GMAT Quant: Not Revolutionary – Just Radical

June 7, 2012
Bret Ruber

GMAT BlogOne of the most common mistakes that I see students make when practicing for the GMAT is the misapplication of the rules that govern square roots.  When approaching a question that involves radicals, it is vital that you know not only the rules that you must follow, but also the operations that are commonly believed to be rules, but are not.  On test day, the wrong answer choices will almost always be derived from the latter.

If you need to manipulate a square root, you must remember two key rules.  First, that √(ab) = √a x √b and, second, that the √(a/b) = √a/√b.  For example, if you need to simplify √20, you can rewrite it as √(4×5).  When choosing which factors to use, always look for perfect squares.  Since 4×5 includes the perfect square 4, it is better than 2×10, which does not include a perfect square.  Next, you can break this down to √4√5, which in turn becomes 2√5.  You can follow the same steps in division problems.

However, you must also remember that √(a+b) ≠ √a + √b and that √(a-b) ≠ √a – √b.  To understand why you cannot break apart a radical across an addition or subtraction sign, consider the expression √(4+9).  We could add the four and nine together, giving us √13, but since 13 is not a perfect square and is also prime, we are unable to break the expression down any further.  If we mistakenly believed we could break apart the radical around the addition sign, we would end up with √4 + √9 = 2 + 3 = 5.  Since the square root of 13 does not equal 5, we know that this operation is not allowed.  If we tried a similar exercise with subtraction, we would find a similar outcome.

Keep in mind when you can and cannot break apart a radical as you give the problem below a try:












What do we see in this Q-stem? A complex set of operations under a radical: multiplication, division, and addition.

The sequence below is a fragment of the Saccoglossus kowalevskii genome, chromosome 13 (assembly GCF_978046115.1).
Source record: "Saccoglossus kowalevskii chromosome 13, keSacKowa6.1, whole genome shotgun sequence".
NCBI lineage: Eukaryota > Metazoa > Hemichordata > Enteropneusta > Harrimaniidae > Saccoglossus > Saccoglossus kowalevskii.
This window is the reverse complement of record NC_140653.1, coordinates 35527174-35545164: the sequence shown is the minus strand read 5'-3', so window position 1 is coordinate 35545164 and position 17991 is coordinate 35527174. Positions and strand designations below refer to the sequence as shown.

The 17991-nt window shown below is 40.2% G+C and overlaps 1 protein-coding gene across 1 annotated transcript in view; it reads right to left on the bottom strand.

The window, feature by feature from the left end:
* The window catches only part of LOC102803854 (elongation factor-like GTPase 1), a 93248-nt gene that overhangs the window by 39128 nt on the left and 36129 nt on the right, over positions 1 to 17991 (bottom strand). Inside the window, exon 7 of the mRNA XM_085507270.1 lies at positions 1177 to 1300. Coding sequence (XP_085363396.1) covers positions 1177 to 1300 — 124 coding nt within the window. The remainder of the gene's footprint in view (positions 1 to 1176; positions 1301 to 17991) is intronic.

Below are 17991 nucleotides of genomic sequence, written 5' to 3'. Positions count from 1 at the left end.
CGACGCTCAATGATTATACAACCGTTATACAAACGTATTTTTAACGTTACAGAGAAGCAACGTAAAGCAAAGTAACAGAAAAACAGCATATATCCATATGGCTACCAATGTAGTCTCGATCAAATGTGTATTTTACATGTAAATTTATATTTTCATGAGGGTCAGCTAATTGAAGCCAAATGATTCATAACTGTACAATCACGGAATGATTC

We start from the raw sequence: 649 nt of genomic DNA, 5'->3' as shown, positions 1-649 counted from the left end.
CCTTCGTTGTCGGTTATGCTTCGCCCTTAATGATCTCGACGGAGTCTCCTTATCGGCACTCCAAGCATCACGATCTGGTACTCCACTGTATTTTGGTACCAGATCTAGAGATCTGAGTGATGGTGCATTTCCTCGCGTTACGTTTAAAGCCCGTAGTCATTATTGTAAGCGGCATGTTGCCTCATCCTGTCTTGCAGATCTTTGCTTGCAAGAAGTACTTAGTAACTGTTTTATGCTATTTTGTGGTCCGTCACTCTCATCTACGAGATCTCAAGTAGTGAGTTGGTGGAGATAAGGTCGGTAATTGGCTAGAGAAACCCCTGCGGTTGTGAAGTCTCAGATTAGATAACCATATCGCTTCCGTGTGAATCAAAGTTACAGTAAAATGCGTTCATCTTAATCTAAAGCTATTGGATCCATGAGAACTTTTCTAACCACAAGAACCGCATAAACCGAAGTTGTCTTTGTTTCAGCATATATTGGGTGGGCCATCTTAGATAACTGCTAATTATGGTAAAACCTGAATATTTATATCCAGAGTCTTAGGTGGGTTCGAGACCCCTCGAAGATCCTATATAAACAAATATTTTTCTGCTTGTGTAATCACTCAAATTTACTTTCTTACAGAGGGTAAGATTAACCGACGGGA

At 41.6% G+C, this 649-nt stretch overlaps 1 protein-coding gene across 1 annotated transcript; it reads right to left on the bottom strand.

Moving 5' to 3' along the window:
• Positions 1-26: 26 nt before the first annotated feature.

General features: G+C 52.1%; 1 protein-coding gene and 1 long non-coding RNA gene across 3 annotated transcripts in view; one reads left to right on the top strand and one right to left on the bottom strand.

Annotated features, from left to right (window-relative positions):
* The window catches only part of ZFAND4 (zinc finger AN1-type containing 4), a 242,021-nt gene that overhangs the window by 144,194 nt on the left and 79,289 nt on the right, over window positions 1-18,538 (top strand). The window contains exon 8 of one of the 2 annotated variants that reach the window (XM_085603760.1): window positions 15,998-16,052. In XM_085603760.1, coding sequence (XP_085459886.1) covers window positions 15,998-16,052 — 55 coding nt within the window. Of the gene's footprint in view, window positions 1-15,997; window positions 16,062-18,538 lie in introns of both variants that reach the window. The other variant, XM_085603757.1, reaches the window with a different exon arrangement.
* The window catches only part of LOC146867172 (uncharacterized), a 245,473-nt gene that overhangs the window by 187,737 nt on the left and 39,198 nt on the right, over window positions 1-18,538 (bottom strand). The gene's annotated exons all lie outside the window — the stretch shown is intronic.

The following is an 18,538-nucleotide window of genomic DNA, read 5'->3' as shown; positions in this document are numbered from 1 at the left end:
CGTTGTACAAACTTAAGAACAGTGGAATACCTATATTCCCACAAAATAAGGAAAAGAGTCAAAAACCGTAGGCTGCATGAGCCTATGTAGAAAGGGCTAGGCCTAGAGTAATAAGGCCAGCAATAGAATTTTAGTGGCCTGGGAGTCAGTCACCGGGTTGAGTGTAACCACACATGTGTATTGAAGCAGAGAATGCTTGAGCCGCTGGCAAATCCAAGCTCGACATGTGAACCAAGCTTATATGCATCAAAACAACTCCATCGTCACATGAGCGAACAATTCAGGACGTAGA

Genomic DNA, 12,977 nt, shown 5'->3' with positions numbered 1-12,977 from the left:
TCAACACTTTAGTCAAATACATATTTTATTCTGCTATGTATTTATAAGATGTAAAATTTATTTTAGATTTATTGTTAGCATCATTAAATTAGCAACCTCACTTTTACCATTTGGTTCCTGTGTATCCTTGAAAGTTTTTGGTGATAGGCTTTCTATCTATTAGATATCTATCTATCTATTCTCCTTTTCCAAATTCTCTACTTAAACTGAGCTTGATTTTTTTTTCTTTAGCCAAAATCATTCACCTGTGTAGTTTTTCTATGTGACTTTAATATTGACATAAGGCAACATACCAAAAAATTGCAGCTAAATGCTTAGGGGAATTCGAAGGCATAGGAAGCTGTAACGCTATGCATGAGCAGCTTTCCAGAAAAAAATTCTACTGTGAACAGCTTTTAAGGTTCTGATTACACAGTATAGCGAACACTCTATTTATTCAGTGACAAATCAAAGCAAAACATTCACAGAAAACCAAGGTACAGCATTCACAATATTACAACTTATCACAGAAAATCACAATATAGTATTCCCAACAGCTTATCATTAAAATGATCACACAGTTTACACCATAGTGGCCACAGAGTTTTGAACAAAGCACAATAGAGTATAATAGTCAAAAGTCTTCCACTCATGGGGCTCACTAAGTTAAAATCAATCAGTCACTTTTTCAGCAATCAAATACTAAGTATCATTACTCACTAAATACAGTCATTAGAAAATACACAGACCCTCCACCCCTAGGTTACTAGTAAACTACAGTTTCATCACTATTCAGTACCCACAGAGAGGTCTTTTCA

We’re just simplifying the original expression.

Approach Strategically

Take this piece-by-piece. First, separate the numerator and denominator under their own radicals:



Now, the denominator is easily simplified. It’s a perfect square:



Next we can start simplifying the numerator. We can factor the 9s out of the expression to get another perfect square:

GMAT Problem solving: radicals


The square root of 9 is 3, so we can put that outside the radical:

GMAT problem solving: simplifying radicals


It’s now clear that (C) is incorrect. To get one step closer, factor 20 into 4 x 5. Since 4 is a perfect square, we can get a little more out from under the radical:



The answer is (E).

Are you all clear on this one?  Use the comments to let me know where you’re getting stuck, and I can help.


Bret Ruber Bret has been teaching for Kaplan since 2005, and has helped over 1000 students with their GMAT preparation. He spent three years teaching in Manhattan, where he served as an Elite Teacher and a full-time instructor, before moving to London, where he is now the GMAT Master Teacher for Kaplan’s London Center. As the GMAT Master Teacher, Bret trains, observes and mentors teachers, in addition to continuing his own teaching and tutoring, and has taught courses across Europe, including Italy, Ireland, and Germany. Bret contributes to Kaplan’s GMAT curriculum on an on-going basis, and was also a contributor to Kaplan's 2010 GMAT course.

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